Welcome IPv6, the enabler of a larger version of the Internet

Posted on June 6th, 2012

“Today is the launch day of IPv6”. This statement made the headlines in the news all over the world, today. Articles are concerned how tech companies deal with the adoption of the new protocol and how it impacts data centre providers. But what does the launch IPv6 actually mean?


Global Impact of IPv6


Nowadays, there are billions of devices connecting to the Internet and experts predict their number to be steadily growing in the near future. Everybody wants to be online from anywhere, at any time. That’s the most basic explanation why we need to transition from Internet protocol IPv4 to IPv6. It is necessary because we basically need a larger Internet, thus more addresses for websites and more access for all the mobile devices that are currently used all over the world.

To elaborate on this a little further, let’s go back to the origins of the Internet. The Internet was originally designed in 1973 and finally launched in 1983. Back then, it was merely a promising experiment and no one really knew how it would be adopted. That’s why a number of 4.3 billion designed termination points (Internet addresses) seemed likely to last forever. But the creators of the Internet did not account for what many call the “Information Revolution” or the birth of the “Information Age”.


Due to the global adoption of the Internet and countless smart tech devices that allow their users to go online from almost anywhere, we currently face an exhaustion of IPv4. That means by now iPv4 is approaching full deployment on a global scale. Fortunately, the limits of IPv4 have been acknowledged at a much earlier stage and already in 1996, scientists and technology specialists started to develop a new protocol called IPv6. “To continue the operation of the Internet, Internet Protocol version 6 (IPv6) was created. This address space is vast–more than 170 undecillion addresses–and unlikely to be depleted in the next 50 years.”* To be precise, there is space for 340,282,366,920,938,463,463,374,607,431,768,211,456 addresses. **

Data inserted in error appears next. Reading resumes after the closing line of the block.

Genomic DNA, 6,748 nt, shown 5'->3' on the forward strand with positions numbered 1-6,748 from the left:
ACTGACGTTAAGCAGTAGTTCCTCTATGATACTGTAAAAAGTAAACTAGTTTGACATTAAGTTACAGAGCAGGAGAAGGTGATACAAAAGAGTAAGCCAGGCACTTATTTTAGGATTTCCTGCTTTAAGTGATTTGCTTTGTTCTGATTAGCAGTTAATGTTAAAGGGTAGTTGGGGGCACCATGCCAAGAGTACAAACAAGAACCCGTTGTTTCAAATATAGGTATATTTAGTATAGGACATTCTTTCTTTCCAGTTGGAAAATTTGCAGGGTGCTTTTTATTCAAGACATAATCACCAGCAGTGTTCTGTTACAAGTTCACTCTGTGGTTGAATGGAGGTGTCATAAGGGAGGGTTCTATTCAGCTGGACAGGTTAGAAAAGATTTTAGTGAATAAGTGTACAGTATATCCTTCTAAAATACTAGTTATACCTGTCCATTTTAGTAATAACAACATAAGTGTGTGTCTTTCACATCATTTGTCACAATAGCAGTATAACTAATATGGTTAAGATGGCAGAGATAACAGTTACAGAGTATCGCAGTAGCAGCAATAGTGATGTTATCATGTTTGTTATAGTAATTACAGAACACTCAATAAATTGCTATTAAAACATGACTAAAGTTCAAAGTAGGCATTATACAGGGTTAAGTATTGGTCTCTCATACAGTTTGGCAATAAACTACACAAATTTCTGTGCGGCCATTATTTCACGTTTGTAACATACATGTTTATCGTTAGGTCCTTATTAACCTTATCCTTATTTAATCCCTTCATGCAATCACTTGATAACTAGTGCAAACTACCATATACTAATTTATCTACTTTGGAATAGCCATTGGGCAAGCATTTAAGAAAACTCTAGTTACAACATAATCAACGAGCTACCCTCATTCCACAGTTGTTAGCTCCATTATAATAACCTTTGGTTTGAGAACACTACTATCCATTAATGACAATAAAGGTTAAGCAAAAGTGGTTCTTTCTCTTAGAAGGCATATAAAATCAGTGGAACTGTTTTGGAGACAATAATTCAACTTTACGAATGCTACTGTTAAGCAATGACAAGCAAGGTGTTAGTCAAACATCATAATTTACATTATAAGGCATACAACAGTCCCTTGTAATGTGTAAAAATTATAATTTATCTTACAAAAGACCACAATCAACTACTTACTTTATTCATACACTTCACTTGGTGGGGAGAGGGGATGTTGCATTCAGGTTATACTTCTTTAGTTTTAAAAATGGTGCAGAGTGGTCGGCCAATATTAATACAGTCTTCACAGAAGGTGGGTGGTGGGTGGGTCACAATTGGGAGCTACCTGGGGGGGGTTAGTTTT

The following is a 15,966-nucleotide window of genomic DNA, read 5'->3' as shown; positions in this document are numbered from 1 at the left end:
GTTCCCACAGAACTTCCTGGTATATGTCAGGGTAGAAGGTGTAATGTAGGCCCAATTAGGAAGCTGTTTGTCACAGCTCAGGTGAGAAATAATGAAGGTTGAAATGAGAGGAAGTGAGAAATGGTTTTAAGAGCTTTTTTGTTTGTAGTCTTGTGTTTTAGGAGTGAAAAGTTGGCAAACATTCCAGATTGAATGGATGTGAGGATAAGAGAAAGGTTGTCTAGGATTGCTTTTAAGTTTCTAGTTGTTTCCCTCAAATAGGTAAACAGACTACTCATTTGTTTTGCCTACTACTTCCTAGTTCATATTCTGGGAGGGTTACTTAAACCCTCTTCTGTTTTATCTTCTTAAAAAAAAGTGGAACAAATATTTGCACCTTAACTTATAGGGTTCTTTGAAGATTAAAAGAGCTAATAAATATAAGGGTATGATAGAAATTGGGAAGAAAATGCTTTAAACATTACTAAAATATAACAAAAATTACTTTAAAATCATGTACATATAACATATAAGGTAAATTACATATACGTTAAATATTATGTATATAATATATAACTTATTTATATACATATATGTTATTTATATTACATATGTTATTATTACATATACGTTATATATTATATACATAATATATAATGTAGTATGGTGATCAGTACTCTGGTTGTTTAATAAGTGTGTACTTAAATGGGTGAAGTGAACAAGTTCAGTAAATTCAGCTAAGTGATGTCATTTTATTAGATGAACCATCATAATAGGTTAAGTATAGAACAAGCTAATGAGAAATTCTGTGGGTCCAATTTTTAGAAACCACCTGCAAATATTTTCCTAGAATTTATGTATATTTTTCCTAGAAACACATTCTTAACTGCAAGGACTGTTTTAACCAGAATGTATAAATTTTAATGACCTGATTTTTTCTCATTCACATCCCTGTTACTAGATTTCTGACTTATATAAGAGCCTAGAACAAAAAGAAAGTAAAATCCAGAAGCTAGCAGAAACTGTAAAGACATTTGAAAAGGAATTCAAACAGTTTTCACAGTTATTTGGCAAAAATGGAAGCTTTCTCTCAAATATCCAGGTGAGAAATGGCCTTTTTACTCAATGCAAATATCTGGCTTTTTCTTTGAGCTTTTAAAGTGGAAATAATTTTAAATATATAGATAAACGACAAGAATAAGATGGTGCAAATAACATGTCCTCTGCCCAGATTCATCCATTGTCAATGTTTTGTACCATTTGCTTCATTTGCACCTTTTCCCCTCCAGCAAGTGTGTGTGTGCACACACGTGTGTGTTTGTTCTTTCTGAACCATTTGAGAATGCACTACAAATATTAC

Today is the the day the IPv6 protocol is officially being launched. The transition form IPv4 to IPv6 in the long run matters to every network expecting to grow. What is very important in this regard, is that IPv4 and IPv6 are not compatible. “This means that any device that wishes to be “online” must be compatible with both protocols for some time to work properly.”* For certain period of time, both protocols will run on the same wires although they do not interact. Furthermore, all browsers and most modern operating systems are ready for the transition, thus they run both protocols simultaneously.


Nevertheless, not all hardware supports this kind of  “dual stacking”. That is why data centre providers currently face the challenge to assess how to update their infrastructure and IT assets. New equipment selections need to support both versions to make sure that client networks run smoothly.


* 2012. Donaldson, R. Data Centers & IPv6: Why It Matters to You. Retrieved from  http://www.datacenterknowledge.com/archives/2011/06/28/data-centers-ipv6-why-it-matters-to-you/

**  2012. Rashid, F. What to expect for IPv6 Launch Day. Retrieved from http://www.pcmag.com/article2/0,2817,2405357,00.asp